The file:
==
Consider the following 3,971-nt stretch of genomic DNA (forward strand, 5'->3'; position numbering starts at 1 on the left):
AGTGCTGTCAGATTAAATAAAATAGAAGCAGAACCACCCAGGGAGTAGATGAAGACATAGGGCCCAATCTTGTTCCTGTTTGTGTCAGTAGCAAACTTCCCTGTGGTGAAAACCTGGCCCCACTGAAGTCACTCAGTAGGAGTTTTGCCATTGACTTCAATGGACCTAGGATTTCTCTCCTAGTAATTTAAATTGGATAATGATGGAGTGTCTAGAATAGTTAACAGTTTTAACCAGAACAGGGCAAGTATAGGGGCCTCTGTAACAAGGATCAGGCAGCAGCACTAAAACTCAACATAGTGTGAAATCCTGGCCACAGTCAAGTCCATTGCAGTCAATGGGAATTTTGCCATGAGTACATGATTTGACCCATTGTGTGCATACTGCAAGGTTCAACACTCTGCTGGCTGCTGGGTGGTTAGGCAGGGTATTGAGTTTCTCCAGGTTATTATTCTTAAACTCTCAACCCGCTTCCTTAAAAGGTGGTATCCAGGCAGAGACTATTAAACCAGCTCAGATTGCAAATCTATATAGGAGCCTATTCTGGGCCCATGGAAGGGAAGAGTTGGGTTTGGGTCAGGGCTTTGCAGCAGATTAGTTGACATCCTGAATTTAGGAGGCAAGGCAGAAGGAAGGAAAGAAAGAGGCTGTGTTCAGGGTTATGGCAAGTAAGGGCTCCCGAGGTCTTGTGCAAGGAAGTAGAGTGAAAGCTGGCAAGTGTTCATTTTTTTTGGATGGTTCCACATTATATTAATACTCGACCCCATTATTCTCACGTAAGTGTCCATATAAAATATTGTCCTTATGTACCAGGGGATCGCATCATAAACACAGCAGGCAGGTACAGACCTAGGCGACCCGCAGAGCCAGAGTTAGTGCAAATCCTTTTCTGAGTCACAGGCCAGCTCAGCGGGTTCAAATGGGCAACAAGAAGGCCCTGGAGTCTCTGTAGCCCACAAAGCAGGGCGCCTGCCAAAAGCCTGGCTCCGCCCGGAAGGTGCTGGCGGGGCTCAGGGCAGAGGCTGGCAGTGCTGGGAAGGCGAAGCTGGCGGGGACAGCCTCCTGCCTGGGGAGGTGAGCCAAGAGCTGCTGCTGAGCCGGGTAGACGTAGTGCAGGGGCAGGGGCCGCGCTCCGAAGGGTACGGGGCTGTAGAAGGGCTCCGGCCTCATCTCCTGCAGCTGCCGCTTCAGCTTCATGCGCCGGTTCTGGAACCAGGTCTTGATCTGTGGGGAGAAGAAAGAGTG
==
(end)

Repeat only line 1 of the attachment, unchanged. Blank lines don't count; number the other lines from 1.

Consider the following 3,971-nt stretch of genomic DNA (forward strand, 5'->3'; position numbering starts at 1 on the left):